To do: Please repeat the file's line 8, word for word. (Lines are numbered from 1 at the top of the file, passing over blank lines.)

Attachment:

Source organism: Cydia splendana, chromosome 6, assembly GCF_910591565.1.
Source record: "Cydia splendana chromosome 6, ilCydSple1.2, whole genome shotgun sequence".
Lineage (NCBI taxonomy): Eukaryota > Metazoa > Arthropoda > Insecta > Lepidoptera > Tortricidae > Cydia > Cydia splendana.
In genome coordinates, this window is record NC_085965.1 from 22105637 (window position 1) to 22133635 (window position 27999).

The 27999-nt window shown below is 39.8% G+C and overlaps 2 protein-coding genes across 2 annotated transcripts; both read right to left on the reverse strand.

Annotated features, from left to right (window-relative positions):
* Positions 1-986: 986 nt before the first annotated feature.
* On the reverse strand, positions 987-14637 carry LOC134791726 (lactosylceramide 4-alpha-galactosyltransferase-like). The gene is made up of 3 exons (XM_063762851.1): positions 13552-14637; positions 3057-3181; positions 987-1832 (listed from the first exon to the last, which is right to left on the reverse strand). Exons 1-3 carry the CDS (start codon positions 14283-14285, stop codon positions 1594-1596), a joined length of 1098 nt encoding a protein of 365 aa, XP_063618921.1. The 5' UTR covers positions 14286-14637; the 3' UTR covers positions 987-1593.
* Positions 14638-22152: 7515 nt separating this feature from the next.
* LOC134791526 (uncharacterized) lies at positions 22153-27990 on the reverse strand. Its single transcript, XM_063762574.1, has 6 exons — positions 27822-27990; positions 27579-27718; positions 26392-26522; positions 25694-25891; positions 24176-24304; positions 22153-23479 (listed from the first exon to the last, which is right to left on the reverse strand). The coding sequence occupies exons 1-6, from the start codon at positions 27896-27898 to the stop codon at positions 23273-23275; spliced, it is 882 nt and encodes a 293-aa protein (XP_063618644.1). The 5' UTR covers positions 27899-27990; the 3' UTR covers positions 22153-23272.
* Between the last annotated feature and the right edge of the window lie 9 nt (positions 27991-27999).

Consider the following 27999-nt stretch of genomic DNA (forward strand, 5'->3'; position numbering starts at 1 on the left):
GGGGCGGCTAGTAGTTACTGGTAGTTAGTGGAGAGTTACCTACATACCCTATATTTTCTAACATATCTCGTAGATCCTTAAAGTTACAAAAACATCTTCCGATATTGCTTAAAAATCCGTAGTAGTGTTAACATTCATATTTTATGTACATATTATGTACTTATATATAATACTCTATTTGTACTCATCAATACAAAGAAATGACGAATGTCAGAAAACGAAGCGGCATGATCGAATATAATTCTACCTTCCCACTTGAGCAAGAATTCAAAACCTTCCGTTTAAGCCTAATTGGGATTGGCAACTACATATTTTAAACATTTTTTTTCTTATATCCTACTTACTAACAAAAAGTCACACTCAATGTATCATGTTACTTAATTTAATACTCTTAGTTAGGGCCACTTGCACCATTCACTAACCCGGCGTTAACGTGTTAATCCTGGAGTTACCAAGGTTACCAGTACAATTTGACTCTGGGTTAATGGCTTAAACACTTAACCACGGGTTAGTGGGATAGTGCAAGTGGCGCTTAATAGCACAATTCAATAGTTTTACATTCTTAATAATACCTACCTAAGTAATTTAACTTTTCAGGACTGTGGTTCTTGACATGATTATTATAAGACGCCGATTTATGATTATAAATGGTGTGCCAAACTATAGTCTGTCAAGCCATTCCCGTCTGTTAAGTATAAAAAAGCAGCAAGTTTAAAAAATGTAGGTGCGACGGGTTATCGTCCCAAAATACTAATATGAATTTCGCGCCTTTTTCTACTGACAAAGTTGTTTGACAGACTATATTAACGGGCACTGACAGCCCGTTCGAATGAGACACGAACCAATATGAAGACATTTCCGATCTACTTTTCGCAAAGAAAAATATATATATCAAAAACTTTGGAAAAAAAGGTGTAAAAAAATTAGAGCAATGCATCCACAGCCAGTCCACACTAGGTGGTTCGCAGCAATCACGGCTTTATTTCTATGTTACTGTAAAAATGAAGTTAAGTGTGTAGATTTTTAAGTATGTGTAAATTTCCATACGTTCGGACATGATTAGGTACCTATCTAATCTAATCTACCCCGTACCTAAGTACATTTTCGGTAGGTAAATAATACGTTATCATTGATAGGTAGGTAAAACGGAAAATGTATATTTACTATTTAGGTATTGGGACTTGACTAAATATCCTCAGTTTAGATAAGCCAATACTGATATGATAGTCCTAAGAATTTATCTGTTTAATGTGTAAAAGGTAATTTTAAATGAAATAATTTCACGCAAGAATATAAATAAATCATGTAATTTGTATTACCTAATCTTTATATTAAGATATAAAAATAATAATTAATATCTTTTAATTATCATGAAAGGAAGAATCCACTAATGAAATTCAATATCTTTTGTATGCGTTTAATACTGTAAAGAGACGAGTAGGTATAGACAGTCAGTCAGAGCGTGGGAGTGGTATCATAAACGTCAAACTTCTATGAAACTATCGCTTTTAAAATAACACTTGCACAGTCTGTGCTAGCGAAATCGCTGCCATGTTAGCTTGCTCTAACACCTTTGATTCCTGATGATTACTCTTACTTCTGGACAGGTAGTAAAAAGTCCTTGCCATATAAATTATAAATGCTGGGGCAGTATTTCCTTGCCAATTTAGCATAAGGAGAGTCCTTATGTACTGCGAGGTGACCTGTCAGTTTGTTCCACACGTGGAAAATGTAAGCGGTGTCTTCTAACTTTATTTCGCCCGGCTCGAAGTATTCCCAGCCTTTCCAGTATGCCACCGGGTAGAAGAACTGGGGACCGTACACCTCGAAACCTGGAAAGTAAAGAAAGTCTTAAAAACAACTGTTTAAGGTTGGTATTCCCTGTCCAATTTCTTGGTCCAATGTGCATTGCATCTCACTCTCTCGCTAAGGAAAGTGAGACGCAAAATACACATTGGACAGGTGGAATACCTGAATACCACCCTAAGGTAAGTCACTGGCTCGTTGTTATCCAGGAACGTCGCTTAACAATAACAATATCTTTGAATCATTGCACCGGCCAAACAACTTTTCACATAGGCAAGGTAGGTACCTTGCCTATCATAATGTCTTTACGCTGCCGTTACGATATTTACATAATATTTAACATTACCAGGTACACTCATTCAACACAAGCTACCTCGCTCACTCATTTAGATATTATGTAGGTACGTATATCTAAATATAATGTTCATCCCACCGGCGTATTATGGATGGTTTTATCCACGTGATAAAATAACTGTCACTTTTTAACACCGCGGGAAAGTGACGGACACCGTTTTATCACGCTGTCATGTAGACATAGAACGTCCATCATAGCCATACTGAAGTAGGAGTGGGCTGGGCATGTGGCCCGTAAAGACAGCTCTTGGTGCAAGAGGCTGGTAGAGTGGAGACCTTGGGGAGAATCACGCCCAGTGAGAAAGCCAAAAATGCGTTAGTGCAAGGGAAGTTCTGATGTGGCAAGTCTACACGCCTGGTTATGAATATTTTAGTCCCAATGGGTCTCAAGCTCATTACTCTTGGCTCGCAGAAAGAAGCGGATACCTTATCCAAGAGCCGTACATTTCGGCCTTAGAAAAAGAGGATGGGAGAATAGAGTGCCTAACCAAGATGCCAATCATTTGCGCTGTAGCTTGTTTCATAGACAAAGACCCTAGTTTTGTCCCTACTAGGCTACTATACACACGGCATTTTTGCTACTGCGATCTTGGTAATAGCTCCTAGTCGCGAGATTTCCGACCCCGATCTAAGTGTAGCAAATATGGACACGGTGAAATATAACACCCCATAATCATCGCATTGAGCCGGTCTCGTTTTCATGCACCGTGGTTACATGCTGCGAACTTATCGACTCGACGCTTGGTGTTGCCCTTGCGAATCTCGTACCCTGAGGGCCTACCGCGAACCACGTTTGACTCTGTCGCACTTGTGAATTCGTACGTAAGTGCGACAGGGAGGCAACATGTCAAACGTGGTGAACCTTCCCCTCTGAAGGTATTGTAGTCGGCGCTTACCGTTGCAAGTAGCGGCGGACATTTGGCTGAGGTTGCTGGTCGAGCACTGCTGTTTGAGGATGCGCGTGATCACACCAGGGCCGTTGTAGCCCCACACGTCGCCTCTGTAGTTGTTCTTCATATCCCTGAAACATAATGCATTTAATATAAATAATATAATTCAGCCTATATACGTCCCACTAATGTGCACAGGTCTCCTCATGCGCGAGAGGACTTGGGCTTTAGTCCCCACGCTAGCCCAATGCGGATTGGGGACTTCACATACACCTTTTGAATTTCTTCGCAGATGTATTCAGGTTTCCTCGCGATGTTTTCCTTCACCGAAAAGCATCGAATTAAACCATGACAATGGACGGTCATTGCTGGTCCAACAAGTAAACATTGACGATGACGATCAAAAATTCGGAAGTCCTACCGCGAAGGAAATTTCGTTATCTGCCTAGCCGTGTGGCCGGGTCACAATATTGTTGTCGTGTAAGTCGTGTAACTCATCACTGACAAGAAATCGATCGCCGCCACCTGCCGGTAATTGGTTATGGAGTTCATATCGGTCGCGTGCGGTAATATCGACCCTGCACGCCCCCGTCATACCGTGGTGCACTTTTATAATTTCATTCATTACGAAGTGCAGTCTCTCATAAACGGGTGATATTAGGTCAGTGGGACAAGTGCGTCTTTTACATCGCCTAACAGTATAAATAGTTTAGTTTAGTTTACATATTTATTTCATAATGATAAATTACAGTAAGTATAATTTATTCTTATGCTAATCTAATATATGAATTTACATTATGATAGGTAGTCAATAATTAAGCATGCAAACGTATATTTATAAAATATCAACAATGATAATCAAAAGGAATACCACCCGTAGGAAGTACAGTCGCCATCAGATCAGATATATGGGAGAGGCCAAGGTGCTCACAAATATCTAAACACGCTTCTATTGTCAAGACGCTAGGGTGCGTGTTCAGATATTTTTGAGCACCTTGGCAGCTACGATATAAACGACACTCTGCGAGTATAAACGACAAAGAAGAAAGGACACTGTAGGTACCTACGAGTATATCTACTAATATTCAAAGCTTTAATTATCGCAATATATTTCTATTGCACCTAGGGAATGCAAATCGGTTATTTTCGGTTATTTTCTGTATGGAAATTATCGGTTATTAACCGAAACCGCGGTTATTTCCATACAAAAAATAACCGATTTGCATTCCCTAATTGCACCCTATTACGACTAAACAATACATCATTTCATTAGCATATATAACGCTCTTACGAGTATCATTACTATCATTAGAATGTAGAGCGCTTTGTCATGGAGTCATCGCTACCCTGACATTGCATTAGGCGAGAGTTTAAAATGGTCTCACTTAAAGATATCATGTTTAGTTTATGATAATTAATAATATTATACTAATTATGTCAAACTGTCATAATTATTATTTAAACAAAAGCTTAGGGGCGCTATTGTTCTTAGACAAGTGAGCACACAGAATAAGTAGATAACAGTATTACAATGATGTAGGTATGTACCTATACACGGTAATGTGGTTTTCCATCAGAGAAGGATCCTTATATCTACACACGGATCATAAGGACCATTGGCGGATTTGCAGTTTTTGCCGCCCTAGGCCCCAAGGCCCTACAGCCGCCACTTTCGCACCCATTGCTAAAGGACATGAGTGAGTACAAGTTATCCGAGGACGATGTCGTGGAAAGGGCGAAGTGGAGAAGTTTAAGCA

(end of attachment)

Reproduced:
* On the reverse strand, positions 987-14637 carry LOC134791726 (lactosylceramide 4-alpha-galactosyltransferase-like). The gene is made up of 3 exons (XM_063762851.1): positions 13552-14637; positions 3057-3181; positions 987-1832 (listed from the first exon to the last, which is right to left on the reverse strand). Exons 1-3 carry the CDS (start codon positions 14283-14285, stop codon positions 1594-1596), a joined length of 1098 nt encoding a protein of 365 aa, XP_063618921.1. The 5' UTR covers positions 14286-14637; the 3' UTR covers positions 987-1593.